When it comes to medical marijuana caregivers, the town knows there are seven such people in Dover-Foxcroft, but it doesn’t know who they are, Maas said.
“The difference is that as a town, we don’t have to wait for the state to come around and enforce these things,” he said. “If somebody has a complaint, the town can finally do something about it.”
At a Select Board meeting April 11, a resident questioned the need for the ordinance after Gwen Hilton, the town’s land use planning consultant, explained that medical marijuana caregivers would have to come forward and request a permit. Otherwise, they would be in violation of the ordinance, she said.
The resident asked how the town would enforce such a policy. The ordinance can only be enforced if the town is aware of the medical marijuana caregiver, Hilton said.
Also at Saturday’s meeting, residents approved a proposed $5,447,525 town operations budget for the 2022-23 fiscal year.
They approved a separate article that would allow the town to appropriate $2,954,020 in anticipated revenues and $669,000 surplus funds, which would be used to reduce amounts to be raised from the property tax commitment.
Residents accepted another amendment to the land use planning ordinance that clarified that accessory structures or uses less than 1,000 square feet, such as garages, sheds and parking lots, can be approved by the town’s code enforcement officer.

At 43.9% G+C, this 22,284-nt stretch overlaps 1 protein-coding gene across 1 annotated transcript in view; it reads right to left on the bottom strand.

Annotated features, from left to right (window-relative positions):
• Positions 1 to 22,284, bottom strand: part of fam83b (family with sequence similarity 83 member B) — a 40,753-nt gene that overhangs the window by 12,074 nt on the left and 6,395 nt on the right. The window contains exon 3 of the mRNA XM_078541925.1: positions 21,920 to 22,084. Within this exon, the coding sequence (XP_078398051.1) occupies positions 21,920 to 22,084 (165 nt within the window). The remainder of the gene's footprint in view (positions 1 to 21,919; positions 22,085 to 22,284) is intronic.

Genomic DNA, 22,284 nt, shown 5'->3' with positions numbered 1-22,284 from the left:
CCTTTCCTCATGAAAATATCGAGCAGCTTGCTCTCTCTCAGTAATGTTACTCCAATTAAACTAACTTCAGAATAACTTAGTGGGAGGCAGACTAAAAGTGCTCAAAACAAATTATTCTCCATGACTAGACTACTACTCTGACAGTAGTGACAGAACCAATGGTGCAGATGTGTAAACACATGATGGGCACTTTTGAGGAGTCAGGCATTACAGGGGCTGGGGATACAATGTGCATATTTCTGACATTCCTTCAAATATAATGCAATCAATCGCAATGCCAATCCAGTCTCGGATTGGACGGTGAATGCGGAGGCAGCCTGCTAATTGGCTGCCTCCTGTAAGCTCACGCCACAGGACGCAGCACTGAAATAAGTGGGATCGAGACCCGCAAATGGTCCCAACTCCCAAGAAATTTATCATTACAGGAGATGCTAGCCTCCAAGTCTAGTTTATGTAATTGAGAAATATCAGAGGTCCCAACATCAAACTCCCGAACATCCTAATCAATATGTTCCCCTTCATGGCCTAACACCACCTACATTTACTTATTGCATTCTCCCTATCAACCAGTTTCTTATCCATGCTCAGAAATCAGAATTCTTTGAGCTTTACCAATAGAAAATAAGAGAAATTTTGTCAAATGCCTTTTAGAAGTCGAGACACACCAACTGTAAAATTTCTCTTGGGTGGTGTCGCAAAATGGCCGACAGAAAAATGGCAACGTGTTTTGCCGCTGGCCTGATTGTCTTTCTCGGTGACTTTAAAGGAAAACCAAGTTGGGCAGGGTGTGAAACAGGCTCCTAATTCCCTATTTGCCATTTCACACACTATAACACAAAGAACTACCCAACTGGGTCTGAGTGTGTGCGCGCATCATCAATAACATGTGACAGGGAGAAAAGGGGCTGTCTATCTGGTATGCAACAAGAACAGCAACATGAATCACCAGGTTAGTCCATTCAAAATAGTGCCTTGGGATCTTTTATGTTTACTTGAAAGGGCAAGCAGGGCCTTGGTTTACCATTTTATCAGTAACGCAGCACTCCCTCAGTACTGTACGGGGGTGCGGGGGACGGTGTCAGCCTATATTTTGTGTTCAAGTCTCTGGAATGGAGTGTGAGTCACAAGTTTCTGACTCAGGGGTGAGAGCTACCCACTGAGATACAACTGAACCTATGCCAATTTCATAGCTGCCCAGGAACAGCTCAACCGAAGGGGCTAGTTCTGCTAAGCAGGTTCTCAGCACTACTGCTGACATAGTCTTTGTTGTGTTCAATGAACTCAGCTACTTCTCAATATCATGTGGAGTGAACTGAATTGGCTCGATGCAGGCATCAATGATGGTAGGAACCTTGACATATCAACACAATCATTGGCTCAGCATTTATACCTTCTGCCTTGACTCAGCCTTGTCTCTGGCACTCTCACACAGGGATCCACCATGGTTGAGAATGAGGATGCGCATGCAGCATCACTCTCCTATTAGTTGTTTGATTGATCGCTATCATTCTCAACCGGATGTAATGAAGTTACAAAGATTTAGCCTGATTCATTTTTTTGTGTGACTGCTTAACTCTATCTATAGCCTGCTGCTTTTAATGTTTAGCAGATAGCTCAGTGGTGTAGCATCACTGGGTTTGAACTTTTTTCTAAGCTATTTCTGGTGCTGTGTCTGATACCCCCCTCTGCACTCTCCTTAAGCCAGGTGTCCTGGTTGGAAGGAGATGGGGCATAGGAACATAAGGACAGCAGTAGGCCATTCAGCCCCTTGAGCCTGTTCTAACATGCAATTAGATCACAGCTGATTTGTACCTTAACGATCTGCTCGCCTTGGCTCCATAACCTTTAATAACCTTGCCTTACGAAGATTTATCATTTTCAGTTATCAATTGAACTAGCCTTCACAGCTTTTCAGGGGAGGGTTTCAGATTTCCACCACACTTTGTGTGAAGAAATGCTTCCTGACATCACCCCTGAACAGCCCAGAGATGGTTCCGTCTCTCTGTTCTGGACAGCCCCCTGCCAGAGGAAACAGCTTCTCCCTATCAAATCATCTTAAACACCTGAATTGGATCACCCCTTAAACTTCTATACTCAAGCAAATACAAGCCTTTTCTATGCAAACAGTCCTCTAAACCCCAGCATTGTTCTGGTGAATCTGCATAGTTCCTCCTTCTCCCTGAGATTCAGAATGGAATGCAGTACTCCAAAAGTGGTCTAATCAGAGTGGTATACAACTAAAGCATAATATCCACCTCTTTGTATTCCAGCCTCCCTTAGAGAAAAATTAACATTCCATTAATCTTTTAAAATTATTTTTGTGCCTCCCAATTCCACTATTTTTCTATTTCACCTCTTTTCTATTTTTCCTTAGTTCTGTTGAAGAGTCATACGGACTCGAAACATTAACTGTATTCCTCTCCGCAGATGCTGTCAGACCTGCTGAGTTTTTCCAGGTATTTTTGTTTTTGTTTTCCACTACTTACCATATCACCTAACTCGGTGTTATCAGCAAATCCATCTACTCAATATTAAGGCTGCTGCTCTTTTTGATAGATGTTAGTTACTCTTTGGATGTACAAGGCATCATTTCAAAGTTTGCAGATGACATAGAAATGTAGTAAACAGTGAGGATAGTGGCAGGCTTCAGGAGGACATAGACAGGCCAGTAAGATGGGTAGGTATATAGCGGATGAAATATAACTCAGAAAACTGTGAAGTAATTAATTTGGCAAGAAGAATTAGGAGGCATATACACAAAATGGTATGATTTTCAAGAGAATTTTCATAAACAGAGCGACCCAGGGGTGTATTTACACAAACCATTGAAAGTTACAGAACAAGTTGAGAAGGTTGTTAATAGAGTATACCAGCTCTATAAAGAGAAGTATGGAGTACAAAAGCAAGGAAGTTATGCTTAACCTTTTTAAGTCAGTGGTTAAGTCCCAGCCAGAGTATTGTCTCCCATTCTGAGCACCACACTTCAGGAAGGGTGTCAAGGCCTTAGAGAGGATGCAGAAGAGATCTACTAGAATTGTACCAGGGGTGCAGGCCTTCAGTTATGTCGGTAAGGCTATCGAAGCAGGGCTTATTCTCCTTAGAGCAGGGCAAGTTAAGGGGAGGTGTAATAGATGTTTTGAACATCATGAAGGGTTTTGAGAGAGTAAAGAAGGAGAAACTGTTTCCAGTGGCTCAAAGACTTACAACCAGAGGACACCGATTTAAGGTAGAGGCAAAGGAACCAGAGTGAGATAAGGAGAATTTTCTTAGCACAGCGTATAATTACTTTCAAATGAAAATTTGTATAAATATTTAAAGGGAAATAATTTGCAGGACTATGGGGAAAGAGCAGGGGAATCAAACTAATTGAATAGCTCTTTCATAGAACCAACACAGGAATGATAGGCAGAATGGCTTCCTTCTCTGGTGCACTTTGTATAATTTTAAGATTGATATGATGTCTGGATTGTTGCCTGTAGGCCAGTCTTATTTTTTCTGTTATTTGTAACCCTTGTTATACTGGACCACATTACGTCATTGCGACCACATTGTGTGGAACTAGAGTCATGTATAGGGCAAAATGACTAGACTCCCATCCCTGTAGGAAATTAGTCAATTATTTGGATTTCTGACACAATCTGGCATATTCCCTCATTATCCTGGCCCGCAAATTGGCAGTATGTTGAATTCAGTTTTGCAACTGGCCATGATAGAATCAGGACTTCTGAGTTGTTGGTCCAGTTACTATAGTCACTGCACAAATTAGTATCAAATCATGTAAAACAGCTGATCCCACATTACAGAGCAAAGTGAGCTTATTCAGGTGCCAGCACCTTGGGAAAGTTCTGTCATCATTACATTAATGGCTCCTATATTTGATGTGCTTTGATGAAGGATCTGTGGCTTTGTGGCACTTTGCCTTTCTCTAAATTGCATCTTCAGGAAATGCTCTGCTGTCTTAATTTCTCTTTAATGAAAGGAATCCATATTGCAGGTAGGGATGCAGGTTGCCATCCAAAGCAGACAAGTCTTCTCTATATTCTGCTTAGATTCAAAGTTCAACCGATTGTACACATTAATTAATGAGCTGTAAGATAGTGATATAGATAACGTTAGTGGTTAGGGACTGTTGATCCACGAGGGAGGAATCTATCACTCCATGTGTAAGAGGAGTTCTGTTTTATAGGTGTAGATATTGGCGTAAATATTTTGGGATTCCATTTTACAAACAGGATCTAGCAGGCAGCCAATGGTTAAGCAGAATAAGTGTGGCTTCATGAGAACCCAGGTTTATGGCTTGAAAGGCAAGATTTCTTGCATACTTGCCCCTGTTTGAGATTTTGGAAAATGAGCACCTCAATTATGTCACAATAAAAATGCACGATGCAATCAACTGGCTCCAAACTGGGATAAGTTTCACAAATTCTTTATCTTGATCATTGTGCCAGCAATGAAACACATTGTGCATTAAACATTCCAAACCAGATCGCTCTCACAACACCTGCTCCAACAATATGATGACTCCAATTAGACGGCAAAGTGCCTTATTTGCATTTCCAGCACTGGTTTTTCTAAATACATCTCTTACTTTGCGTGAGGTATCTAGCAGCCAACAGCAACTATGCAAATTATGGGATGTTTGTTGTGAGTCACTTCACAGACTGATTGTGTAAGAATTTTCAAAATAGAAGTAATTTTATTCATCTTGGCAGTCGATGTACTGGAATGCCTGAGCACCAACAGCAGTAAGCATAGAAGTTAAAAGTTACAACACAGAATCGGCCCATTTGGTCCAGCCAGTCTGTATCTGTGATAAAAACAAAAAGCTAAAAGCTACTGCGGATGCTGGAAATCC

Large telecommunications towers may be permitted if they are incorporated into another structure, according to the amended ordinance.
“Within the Village District, a large ground-mounted solar energy system shall not be located on a parcel of land, including combined adjacent parcels of land under the same ownership, of less than 30 acres in size,” the amended ordinance said, adding that a permit under Maine Uniform Building and Energy Code may be required for solar energy systems.
A separate amendment was to allow flexibility for nonconforming businesses so that they can expand if they wish, as long as the process does not adversely impact neighborhoods.
An article that proposed the town would appropriate funds received from the state — $90,000 is anticipated — for local road improvements and bridge improvements passed. Expenditures total $600,000 ($400,000 for roads and $200,000 for bridges), the same as the previous year.
Proposed expenditures totaling $773,580 for sewer department operations, debt service and capital equipment were approved.
Also approved was $392,500 for a reserve account for capital equipment. Amounts remained the same as last year for most line items, though solid waste and recycling would get a proposed $25,000, a $5,000 increase. Cemetery and maintenance would get $17,500, which is up by $2,500 compared to the previous year.
Approved separately was $100,000 to fund capital improvements in town buildings and facilities. The police station would get a proposed $10,000, a $4,300 increase from last year.
Those in attendance approved all 10 articles on the town meeting warrant.